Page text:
There's a time in the lives of most impressionable young people when they need simple, unadorned songs that speak for them without unnecessary poetics or metaphor. This music states in plain language what a young listener is feeling, and maybe not yet understanding. Giving voice to adolescent angst grants emo its potency.
Originally a vehicle for the hormonal urgencies of one musician, South Dakota native singer-songwriter Nick Thomas, the Spill Canvas has grown into a full-fledged band, but the songs on its latest album still refuse emotional depth or complexity.
The high-octane and painfully earnest material here is like that of Dashboard Confessional or Jimmy Eat World, before they decided to stop whining and pull themselves up by their bootstraps. Throwing in a little catchy-but-forgettable '70s rock, though, helps make "Hush Hush" and "Low Fidelity" fun to wiggle around to.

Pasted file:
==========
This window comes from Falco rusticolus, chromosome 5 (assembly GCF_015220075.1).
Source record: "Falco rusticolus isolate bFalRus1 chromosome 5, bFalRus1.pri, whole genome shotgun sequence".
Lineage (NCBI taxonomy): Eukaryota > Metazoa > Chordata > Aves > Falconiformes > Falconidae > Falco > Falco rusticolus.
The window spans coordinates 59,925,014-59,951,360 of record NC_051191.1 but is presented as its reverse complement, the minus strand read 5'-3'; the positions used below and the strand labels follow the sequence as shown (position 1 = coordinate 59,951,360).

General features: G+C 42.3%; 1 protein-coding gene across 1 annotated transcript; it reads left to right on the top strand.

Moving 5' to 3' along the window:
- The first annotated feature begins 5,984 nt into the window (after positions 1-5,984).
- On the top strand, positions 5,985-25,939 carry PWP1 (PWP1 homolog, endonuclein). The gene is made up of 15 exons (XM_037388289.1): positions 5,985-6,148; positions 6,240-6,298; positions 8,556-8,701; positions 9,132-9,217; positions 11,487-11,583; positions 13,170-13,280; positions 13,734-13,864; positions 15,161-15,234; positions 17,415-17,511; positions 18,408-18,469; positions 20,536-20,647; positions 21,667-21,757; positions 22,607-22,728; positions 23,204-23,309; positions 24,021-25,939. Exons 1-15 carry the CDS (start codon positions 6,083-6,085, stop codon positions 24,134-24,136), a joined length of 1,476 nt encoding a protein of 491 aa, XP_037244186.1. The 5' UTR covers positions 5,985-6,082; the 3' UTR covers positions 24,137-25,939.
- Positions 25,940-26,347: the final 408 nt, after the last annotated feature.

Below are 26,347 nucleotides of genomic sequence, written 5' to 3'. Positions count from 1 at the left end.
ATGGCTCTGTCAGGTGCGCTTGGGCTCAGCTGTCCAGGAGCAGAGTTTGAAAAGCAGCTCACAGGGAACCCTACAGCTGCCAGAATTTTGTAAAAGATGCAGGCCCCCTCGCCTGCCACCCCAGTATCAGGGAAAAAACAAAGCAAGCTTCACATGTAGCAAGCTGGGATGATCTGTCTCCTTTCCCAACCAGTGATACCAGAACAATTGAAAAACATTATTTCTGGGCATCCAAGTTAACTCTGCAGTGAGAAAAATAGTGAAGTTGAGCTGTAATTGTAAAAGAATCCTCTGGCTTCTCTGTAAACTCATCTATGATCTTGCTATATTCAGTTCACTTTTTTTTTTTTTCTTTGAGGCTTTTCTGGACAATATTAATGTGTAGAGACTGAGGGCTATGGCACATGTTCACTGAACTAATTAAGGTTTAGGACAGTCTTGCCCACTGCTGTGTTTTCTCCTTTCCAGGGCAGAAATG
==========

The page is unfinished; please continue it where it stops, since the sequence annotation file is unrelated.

Thomas' struggles with the opposite sex are never more sophisticated than in the following sample lyrics: "Why can't you just love me back?" ("All Over You"); or, "The truth is I only have myself to blame" ("The Truth"); or, "It's like 1,000 paper cuts soaked in vinegar" ("Battles").
Gawd, it's all so oppressively heartfelt that it makes a person want to scrawl the lyrics on a Pee Chee folder. The Spill Canvas makes music for young-adult listeners who will one day grow out of it.